More recent approaches for depth estimation are based on convolutional neural networks. In the pioneer work [9], Eigen et al. introduced a coarse-to-fine network, and utilized the scale-invariant loss to improve the accuracy of the estimated depth map. This work is further extended in [8], where the depth estimation, surface normal estimation, and semantic segmentation are integrated into one unified network. Li et al. [19] considered a loss function with components in both the depth domain and the gradient of depth domain. Fu. et al. [10] introduced a spacing-increasing discretization strategy to discretize depth and re-casted depth network learning as an ordinal regression problem. Their method achieves significant accuracy improvement compared to previous methods.

Most of above works use some backbones with fully connected layer. This will increase the model complexity and computation cost. In addition, the input image size is restricted during the testing. To solve this problem, a fully convolutional network was proposed by Laina et al. [17]. A revised version of this work is introduced in [21], where randomly sampled sparse depth is adopted together with the RGB image to predict a dense depth map. Chen et al. [4] used a fully-convolutional network to predict the relative depth map, e.g., a relationship between the depths of any two pixels. Kuznietsov et al. [15]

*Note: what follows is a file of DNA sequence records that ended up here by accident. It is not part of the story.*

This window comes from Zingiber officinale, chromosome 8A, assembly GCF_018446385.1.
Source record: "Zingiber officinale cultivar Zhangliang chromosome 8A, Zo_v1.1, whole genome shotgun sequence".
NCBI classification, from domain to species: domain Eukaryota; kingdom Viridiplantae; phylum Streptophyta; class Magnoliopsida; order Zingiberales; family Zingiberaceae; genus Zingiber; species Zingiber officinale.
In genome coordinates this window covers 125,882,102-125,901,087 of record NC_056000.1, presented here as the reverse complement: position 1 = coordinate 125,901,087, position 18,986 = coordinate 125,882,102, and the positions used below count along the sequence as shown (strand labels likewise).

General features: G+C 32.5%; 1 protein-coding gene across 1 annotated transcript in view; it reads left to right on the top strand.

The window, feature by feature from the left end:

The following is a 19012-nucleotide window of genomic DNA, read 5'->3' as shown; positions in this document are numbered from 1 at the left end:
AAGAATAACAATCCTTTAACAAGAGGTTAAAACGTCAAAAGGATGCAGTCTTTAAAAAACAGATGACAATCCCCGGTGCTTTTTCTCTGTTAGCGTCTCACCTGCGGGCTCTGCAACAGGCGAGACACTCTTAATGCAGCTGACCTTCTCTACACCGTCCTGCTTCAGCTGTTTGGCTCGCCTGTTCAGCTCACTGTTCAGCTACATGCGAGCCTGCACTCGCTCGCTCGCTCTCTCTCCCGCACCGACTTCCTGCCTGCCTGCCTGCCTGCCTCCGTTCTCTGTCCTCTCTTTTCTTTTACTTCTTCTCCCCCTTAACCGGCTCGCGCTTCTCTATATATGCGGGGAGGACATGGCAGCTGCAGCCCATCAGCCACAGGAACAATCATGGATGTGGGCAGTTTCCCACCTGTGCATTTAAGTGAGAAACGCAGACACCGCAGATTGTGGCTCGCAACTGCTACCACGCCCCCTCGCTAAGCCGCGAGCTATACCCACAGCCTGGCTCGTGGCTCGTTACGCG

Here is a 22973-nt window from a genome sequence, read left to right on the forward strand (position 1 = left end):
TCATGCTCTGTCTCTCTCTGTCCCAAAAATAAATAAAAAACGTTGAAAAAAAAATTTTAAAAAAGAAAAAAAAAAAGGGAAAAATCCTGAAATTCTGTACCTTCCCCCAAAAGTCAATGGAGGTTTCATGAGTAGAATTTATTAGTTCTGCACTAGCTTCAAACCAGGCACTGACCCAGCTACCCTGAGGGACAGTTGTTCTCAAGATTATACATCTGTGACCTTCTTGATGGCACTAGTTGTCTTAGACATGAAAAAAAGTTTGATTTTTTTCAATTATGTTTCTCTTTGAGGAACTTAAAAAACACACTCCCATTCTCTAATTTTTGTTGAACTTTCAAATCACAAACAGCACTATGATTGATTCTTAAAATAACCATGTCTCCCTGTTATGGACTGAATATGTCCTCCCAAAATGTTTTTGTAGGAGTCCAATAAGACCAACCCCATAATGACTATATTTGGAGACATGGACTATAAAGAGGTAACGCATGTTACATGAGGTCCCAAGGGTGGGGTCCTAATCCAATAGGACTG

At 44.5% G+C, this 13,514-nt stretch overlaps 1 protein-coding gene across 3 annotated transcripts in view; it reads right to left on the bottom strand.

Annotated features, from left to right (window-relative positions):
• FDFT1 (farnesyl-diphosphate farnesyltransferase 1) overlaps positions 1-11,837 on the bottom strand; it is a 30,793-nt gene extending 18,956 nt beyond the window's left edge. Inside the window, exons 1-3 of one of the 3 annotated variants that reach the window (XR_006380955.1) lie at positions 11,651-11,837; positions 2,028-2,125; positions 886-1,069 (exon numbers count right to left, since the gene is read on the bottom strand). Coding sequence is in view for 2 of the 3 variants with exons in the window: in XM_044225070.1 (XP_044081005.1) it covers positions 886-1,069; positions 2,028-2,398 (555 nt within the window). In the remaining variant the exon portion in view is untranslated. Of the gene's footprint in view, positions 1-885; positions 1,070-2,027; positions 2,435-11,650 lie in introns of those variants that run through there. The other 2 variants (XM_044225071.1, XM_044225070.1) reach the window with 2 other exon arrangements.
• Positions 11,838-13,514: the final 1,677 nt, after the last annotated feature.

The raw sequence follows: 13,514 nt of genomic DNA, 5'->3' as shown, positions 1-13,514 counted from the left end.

utilized semi-supervised learning for SIDE, where supervised learning on sparse measurements is complemented with unsupervised learning of the left-right consistency in stereo images. Cheng et al.


proposed a spatial propagation network to learn the affinity matrix and showed its effectiveness to improve the performance of existing SIDE networks. All of the above CNNs are constructed based on some computationally expensive architecture. In contrast, our DS-SIDENet is constructed by depthwise separable convolution

[23], which is more efficient during the prediction.

3 Robust single image depth estimation